US & Canada

Bin Laden raid: Barack Obama describes 'huge risks'

President Obama speaks to CBS's Steve Kroft - still from 60 Minutes programme
Image caption Mr Obama said he appreciated his staff voicing doubts about the operation

US President Barack Obama has described the operation against Osama Bin Laden at a complex in Pakistan where he was hiding as a "55/45 situation", based on circumstantial evidence he was there.

In his most comprehensive description of the raid so far, Mr Obama told CBS many of his advisers had doubts about the plan but this made it "sharper".

The 40 minutes of the raid were, he said, possibly the longest of his life.

He did not even tell his own family, or some of his closest aides, he added.

Bin Laden was killed in the operation by US special forces last week on a residential complex in the town of Abbottabad.

The interview, for the 60 Minutes programme, was filmed on Wednesday and broadcast on Sunday.

'Prince from Dubai'

In it, Mr Obama describes how the plan was prepared and carried out, what was going through his mind as he watched it unfold, and the secrecy ahead of his announcement of the result on 1 May.

He said the special forces who carried out the operation "did an extraordinary job with just the slenderest of bits of information".

"At the end of the day, this was still a 55/45 situation. I mean, we could not say definitively that Bin Laden was there," he added.

"If it turns out that it's a wealthy... prince from Dubai who's in this compound and... we've sent special forces in, we've got problems."

The US president said that many doubts were expressed about the operation by those who knew about it, because of the greater perceived risks in comparison with other possible methods such as air strikes, but that he welcomed this openness.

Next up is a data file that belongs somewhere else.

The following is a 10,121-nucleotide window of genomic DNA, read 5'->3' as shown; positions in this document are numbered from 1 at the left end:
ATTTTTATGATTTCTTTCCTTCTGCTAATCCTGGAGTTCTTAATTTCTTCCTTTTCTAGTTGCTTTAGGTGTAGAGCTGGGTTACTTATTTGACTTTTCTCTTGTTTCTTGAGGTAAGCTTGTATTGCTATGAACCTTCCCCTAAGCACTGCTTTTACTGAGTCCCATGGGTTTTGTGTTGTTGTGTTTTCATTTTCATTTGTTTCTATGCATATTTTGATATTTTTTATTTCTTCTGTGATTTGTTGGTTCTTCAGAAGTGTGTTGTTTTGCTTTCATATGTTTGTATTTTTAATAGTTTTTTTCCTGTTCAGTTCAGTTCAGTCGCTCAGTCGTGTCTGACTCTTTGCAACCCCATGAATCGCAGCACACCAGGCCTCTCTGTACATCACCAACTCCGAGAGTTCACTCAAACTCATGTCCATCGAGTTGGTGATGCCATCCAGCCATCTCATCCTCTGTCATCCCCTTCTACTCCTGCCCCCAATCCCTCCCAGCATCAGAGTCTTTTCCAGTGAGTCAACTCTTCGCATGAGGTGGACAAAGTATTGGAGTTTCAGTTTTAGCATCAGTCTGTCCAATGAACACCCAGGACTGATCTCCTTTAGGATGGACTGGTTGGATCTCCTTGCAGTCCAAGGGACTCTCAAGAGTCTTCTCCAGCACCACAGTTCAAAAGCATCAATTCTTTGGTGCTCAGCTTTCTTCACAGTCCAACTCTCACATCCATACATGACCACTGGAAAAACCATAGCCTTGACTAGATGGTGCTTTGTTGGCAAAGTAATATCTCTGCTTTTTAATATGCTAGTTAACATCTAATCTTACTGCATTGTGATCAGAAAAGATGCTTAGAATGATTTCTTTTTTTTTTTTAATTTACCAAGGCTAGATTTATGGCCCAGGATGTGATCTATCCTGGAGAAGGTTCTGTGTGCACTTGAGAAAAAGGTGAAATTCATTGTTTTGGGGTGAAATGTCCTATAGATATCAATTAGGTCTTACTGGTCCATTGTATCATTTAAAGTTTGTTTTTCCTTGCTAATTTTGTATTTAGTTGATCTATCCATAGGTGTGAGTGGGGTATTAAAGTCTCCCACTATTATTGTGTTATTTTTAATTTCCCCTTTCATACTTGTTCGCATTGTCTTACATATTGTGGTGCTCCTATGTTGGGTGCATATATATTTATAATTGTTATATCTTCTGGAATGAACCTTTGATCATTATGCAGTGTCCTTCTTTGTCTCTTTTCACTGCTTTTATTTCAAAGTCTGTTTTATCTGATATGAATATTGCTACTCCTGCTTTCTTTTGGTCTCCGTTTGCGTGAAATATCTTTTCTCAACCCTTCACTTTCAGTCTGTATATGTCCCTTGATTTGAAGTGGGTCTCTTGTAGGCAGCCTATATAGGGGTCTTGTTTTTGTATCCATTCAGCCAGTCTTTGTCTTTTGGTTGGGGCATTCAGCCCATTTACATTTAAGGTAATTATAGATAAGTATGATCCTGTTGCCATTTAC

"The fact that there were some who voiced doubts about this approach was invaluable, because it meant the plan was sharper, it meant that we had thought through all of our options, it meant that when I finally did make the decision I was making it based on the very best information," he said.

"It wasn't as if any of the folks who were voicing doubts were voicing something that I wasn't already running through in my own head."

'Tense mood'

But those in the know were comparatively few, he said, adding that he regretted not being able to sound out certain aides who had been kept out of the loop.

Asked why he had not informed the Pakistani authorities in advance, he said: "I didn't tell most people here in the White House. I didn't tell my own family. It was that important for us to maintain operational security.

"If I'm not revealing to some of my closest aides what we're doing, then I sure as heck am not going to be revealing it to folks who I don't know."

Mr Obama described how he spent the weekend on other things - viewing tornado damage, speaking at the space shuttle launch and the White House Correspondents' Dinner. He admitted it was hard to keep focused on the job in hand.

When it finally came to the operation, the mood in the White House Situation Room was tense.

Monitoring the operation in real time involved "large chunks of time in which all we were doin' was just waiting".

"It was the longest 40 minutes of my life with the possible exception of when Sasha got meningitis when she was three months old and I was waiting for the doctor to tell me that she was all right," he added.

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